Ohio residents are set to vote on cannabis legalization in the 2023 general election.
New York cannabis policy architect and former top Cuomo aide Axel Bernabe is joining professional services firm Manatt to help lead their cannabis practice.
Nonprofit Marijuana Policy Project director Toi Hutchinson quietly stepped down and was replaced by Matthew Schweich on an interim basis, Marijuana Moment reports.
📈 Market moves
What happened: Curaleaf is applying to list on the Toronto Stock Exchange, following competitor TerrAscend’s footsteps.
Curaleaf Executive Chairman Boris Jordan said the move would give the company access to a “broader set” of global institutional investors, help solve custody issues, and reduce volatility in the stock, and let the company get included in major indexes.
Why it matters: TerrAscend’s creative deal to list its shares on the TSX may have opened the floodgates for US cannabis companies looking to list on Canada’s premier exchange, as I wrote in July.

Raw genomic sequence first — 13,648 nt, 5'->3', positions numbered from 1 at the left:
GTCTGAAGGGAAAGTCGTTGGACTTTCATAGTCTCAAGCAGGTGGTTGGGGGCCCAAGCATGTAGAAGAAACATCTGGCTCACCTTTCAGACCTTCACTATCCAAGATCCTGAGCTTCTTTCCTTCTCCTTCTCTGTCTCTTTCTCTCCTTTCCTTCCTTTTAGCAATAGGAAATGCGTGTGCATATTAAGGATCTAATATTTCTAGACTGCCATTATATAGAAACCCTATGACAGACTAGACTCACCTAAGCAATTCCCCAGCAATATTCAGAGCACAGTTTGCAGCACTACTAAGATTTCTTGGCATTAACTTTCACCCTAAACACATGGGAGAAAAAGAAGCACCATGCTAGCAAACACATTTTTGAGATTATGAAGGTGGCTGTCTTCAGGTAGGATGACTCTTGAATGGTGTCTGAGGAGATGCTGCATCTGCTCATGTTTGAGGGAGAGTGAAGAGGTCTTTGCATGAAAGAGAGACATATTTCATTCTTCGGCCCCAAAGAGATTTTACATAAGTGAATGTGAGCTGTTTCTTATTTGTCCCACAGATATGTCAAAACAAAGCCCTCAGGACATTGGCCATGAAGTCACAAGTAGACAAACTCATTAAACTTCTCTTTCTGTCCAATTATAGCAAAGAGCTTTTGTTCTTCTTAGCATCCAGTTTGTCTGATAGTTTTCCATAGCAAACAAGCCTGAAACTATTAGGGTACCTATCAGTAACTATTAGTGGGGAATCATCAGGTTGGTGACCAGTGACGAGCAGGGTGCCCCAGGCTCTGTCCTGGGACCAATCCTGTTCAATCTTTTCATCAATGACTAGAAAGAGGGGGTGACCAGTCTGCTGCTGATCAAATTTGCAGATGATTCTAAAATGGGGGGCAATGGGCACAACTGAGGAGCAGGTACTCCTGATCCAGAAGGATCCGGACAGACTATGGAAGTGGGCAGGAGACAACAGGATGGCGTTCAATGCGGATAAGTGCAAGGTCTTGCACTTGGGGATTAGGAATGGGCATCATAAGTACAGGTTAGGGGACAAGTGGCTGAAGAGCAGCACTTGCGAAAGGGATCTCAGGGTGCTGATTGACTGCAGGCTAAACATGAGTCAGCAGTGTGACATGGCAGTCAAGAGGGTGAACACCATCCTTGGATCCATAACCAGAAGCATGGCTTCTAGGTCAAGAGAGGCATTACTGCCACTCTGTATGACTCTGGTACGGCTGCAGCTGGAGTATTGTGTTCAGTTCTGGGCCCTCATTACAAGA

Any company that grows or sells cannabis in the US wants, desperately, to “up-list” to a major exchange to access deeper-pocketed investors and more liquidity.
Right now, these companies — TerrAscend, Curaleaf, and their competitors, known as multi-state operators or MSOs — are forced to trade over-the-counter in the US, and on the secondary Canadian Securities Exchange (CSE).
A TSX listing brings both credibility and liquidity, and gives major investment banks and custodians more cover to work with the industry.
Wait, there’s more: Verano Holdings, another US cannabis company, received approval to list on the CBOE Canada and will delist its share from the CSE.
While it’s not quite the TSX, it’s still a far more mature exchange than the CSE. Expect other US cannabis companies to look at this as an option.
🚨 Cool job alert
New York cannabis shop Gotham, founded by investor Joanne Wilson, is looking for a Chief Operating Officer to help the company manage a period of rapid growth.
They’re looking for someone with 15+ years of experience with accounting and finance knowledge, and the job will involve financial planning, analysis and risk management.
📚 What I’m reading
NY's cannabis rollout could destroy a legal entrepreneur (Bloomberg’s Odd Lots)
Cannabis in Canada: Debunking myths about the real impacts of legalization (The Conversation)
How a cannabis bill stopped being about weed (Politico)
Commentary: Corporate interests are trying to distort intent of cannabis law (Albany Times-Union)
The complicated, risky—but potentially lucrative—business of selling cannabis (Wall Street Journal)